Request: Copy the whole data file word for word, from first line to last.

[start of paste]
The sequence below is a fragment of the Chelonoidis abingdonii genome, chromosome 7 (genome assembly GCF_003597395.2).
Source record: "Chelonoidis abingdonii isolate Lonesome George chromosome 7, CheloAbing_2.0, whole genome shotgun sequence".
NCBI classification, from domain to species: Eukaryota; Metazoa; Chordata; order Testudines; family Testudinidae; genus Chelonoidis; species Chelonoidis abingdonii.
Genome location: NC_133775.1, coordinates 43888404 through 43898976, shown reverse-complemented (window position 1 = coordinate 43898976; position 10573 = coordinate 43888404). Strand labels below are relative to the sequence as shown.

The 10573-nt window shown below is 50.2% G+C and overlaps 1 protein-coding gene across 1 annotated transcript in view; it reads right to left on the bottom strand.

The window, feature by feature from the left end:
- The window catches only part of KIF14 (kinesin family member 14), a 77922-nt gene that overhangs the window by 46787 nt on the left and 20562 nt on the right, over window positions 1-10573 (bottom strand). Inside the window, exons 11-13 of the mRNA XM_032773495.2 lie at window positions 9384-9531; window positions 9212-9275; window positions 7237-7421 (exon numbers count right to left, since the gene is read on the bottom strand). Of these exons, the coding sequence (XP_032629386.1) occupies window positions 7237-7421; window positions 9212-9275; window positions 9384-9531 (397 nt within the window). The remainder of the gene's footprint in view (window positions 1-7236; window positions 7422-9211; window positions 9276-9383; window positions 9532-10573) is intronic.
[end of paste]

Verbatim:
The sequence below is a fragment of the Chelonoidis abingdonii genome, chromosome 7 (genome assembly GCF_003597395.2).
Source record: "Chelonoidis abingdonii isolate Lonesome George chromosome 7, CheloAbing_2.0, whole genome shotgun sequence".
NCBI classification, from domain to species: Eukaryota; Metazoa; Chordata; order Testudines; family Testudinidae; genus Chelonoidis; species Chelonoidis abingdonii.
Genome location: NC_133775.1, coordinates 43888404 through 43898976, shown reverse-complemented (window position 1 = coordinate 43898976; position 10573 = coordinate 43888404). Strand labels below are relative to the sequence as shown.

The 10573-nt window shown below is 50.2% G+C and overlaps 1 protein-coding gene across 1 annotated transcript in view; it reads right to left on the bottom strand.

The window, feature by feature from the left end:
- The window catches only part of KIF14 (kinesin family member 14), a 77922-nt gene that overhangs the window by 46787 nt on the left and 20562 nt on the right, over window positions 1-10573 (bottom strand). Inside the window, exons 11-13 of the mRNA XM_032773495.2 lie at window positions 9384-9531; window positions 9212-9275; window positions 7237-7421 (exon numbers count right to left, since the gene is read on the bottom strand). Of these exons, the coding sequence (XP_032629386.1) occupies window positions 7237-7421; window positions 9212-9275; window positions 9384-9531 (397 nt within the window). The remainder of the gene's footprint in view (window positions 1-7236; window positions 7422-9211; window positions 9276-9383; window positions 9532-10573) is intronic.